# Probability Distribution for Programmers

# Probability Distribution for Programmers

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This is one of these very simple programming puzzles I came across recently:

Of course the solution should also return equally distributed numbers. So let’s start from an input function sample definition:given a function returning random integers from`0`

to`4`

inclusive with equal probability, write a function returning random integers from`0`

to`6`

inclusive.

def rand4() = (math.random * 5).toIntYour task is to implement

`rand6()`

by only using
`rand4()`

. Give yourself few minutes and continue reading.
.

.

.

The first approach is pretty straightforward but happens to be completely broken:

def rand6() = rand4() * 3 / 2As simple as that. In ideal solution each output value from

`0`

to
`6`

should appear with the probability of
`1/7`

. Can you tell from the code above, what's the probability of
`rand6()`

returning
`2`

or
`5`

? That's right, it's no more than
`0`

, you'll never get these values. I hope it's clear why. So let's go for something more sophisticated:
def rand6() = (rand4() + rand4()) % 7Looks better, but still pretty far. The code above has two major flaws. First of all the results of

`rand4() + rand4()`

expression range from
`0`

to
`8`

but we need
`0`

to
`6`

. The obvious solution is to use
`% 7`

operation. However this results in
`0`

and
`1`

being returned twice as often because
`7`

and
`8`

are overflowing to
`0`

and
`1`

. So what about this:
def rand6(): Int = { val rand8 = rand4() + rand4() if(rand8 > 6) rand6() else rand8 }I hope the recursion (which can easily be turned into loop, but I leave that work to the Scala compiler) is not obscuring the intent - if the sum of two

`rand4()`

invocations is above expected result, we simply discard it and call
`rand6()`

again. However there is still one subtle but striking bug, quoting Wikipedia on
uniform distribution
The sum of two independent, equally distributed, uniform distributions yields a symmetric triangular distribution.If you don't quite get the above, have a look at this live demo in JavaScript using

`<canvas/>`

illustrating what Wikipedia means:
This program simply places pixels at

*random*

`(X, Y)`

positions on each panel. In the first panel I use one
`Math.random() * 300`

call scaled to fit whole canvas. As you can see the distribution is more or less uniform. But we can't tell that about second and third panels. On the second panel I am using the sum of two uniformly distributed variables, in principle:
`(Math.random() + Math.random()) * 150)`

. Even though this expression can return anything between
`0`

and
`300`

, the points are very biased toward the middle of the canvas (triangular distribution). The same behaviour is emphasized on the third panel where ten invocations of
`Math.random()`

are used.
### The correct answer

The approach I'm taking is based on the observation that`rand4()`

is capable of producing two random least significant bits. So let's start from implementing
`rand3()`

with known semantics:
def rand3(): Int = rand4() match { case 4 => rand3() case x => x }

`rand3()`

returns uniformly distributed values from
`0`

to
`3`

doing so by rejecting
`4`

output of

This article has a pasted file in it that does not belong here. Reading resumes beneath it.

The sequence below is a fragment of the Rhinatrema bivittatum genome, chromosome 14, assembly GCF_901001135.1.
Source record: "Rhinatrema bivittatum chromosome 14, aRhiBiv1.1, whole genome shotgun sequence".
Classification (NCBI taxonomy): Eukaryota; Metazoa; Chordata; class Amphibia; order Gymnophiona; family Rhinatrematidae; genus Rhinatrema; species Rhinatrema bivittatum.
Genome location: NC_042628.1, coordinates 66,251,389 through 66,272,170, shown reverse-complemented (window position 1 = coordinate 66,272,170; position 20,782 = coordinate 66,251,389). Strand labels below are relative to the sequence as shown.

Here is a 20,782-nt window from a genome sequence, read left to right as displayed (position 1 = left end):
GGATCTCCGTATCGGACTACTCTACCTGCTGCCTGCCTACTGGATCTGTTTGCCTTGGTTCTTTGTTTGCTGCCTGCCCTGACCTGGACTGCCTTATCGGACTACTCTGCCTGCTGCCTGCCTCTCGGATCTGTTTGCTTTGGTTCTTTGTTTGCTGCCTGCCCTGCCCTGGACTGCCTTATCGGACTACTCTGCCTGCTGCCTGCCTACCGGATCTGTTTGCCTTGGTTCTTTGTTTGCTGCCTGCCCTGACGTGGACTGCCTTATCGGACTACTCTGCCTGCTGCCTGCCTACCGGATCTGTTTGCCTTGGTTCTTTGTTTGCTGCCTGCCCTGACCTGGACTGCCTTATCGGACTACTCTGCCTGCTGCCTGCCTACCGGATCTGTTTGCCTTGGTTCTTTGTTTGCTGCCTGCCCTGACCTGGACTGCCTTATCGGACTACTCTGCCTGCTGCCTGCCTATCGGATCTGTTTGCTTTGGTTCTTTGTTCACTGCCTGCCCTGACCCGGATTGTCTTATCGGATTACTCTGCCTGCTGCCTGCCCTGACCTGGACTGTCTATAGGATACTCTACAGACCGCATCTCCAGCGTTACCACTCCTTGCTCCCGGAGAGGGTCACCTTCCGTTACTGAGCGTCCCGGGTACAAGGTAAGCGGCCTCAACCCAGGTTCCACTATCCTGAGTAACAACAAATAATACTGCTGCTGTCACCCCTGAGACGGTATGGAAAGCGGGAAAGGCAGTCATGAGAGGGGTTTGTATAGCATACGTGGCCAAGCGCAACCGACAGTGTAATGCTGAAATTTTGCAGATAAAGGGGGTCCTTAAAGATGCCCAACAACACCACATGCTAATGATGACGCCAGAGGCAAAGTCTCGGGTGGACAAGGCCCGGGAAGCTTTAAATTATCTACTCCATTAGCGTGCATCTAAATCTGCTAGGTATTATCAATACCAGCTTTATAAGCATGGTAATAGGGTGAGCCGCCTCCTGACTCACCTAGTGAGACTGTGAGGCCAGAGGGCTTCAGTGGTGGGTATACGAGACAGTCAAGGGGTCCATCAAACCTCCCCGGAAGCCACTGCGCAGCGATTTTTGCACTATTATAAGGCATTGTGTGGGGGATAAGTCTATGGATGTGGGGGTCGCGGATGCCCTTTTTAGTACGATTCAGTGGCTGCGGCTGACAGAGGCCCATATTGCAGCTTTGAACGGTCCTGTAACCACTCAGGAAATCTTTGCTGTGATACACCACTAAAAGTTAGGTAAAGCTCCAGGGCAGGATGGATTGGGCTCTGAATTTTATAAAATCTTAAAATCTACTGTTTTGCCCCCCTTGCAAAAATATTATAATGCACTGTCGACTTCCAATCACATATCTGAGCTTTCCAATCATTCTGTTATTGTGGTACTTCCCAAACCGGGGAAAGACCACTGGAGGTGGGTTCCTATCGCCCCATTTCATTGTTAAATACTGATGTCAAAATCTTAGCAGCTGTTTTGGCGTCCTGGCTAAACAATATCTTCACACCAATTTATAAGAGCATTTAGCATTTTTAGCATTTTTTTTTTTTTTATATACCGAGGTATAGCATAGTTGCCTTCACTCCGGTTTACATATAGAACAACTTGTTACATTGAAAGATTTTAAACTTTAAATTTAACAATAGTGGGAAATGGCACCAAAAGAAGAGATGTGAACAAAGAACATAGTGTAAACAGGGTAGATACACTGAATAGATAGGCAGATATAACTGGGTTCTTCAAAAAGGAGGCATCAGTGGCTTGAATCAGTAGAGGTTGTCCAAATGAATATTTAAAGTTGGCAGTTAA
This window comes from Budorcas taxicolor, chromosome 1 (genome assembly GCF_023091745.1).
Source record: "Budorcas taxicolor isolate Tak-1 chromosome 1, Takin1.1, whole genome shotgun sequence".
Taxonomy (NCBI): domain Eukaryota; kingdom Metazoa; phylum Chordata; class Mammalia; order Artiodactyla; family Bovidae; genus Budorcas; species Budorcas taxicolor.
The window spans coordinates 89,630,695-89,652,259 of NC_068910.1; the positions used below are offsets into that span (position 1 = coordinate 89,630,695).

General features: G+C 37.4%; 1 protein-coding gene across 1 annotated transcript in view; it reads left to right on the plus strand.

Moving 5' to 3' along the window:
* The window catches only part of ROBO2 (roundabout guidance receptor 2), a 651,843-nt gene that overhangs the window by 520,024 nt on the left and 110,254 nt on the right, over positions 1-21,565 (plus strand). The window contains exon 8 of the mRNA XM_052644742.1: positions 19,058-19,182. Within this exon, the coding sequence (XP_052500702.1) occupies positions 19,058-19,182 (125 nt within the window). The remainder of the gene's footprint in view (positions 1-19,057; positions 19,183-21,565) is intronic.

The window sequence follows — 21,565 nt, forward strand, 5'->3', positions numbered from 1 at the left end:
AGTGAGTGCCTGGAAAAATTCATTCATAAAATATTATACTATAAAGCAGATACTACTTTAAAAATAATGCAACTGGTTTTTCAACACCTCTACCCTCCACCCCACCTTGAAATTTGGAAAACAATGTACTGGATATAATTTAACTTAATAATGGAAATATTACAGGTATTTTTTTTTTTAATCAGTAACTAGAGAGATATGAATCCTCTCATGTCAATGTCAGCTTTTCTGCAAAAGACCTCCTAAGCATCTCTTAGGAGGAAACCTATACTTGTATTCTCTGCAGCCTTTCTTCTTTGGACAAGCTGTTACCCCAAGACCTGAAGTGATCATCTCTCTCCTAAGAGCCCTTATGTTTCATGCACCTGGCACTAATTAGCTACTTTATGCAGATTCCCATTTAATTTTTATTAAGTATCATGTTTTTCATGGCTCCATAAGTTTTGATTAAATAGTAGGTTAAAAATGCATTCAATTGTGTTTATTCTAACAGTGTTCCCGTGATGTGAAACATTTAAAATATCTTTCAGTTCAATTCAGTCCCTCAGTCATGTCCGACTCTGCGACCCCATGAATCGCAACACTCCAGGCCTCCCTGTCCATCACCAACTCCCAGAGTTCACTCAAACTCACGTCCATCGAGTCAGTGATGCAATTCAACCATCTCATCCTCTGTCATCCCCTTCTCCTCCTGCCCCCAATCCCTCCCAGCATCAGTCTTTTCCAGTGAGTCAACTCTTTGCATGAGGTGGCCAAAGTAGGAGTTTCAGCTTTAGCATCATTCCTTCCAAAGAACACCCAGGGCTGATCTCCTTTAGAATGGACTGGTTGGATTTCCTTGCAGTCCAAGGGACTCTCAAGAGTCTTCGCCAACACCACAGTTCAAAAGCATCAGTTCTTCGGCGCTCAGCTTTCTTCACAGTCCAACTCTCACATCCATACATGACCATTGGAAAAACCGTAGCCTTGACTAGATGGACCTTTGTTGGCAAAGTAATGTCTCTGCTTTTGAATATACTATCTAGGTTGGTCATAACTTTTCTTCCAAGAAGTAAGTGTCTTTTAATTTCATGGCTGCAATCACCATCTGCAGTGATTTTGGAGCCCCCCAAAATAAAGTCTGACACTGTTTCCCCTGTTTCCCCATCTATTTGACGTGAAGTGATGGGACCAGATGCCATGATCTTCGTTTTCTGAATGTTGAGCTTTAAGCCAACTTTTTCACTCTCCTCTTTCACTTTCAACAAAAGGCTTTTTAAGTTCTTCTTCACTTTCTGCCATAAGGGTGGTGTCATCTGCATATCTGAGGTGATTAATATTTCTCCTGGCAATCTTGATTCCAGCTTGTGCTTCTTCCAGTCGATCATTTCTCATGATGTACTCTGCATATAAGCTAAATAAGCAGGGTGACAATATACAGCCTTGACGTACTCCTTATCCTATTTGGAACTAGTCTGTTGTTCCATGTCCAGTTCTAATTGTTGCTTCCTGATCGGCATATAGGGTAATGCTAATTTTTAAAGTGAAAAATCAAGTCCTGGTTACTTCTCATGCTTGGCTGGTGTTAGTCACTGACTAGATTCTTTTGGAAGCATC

`rand4()`

. How will that help us? Well, we now have two random bits, each one being either
`0`

or
`1`

with 50% probability. We can easily widen it for larger sequences, e.g.
`rand15()`

and
`rand7()`

:
def rand15() = (rand3() << 2) + rand3() def rand7() = rand15() >> 1You should be rather comfortable with the bit fiddling above. Having the ability to produce two random bits I can easily generate 4 and 3. Now

`rand6()`

is a no-brainer:
def rand6() = rand7() match { case 7 => rand6() case x => x }Just to make this lesson a little bit more interesting, let's implement

`randN(n: Int)`

on top of
`rand4()`

.
`randN()`

should return uniformly distributed natural values from
`0`

to
`n`

. I'll begin by implementing helper method
`atLeastKrandBits(k: Int)`

returning...
*at least K random bits*:

def atLeastKrandBits(k: Int): Int = k match { case 0 => 0 case 1 => rand3() >> 1 case 2 => rand3() case b => (atLeastKrandBits(k - 2) << 2) + rand3() }Alternative implementation with

`foldLeft()`

:
def atLeastKrandBits(k: Int) = (0 to (k + 1) / 2).foldLeft(0){ (acc, _) => (acc << 2) + rand3() }...or if you really hate those to maintain your code:

def atLeastKrandBits(k: Int) = (0 /: (0 to (k + 1) / 2)){ (acc, _) => (acc << 2) + rand3() }Having any of the implementations above

`randN(n: Int)`

is simple:
def randN(n: Int) = { val bitsCount = java.lang.Integer.highestOneBit(n) val randBits = atLeastKrandBits(bitsCount) if(randBits > n) randN(n) else randBits }

### Conclusions

You might ask yourself a question:*why should I even care?*If you fail to understand probability distribution your application might produce random output that's actually quite easy to predict. It's not a big deal if you are writing a game and enemies are more likely to appear at some places on the map (but the players

*will*discover and abuse it!) But if you need random numbers for security reasons or you rely on uniform distribution e.g. for load-balancing purposes - any bias might become fatal.

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Published at DZone with permission of Tomasz Nurkiewicz , DZone MVB. See the original article here.

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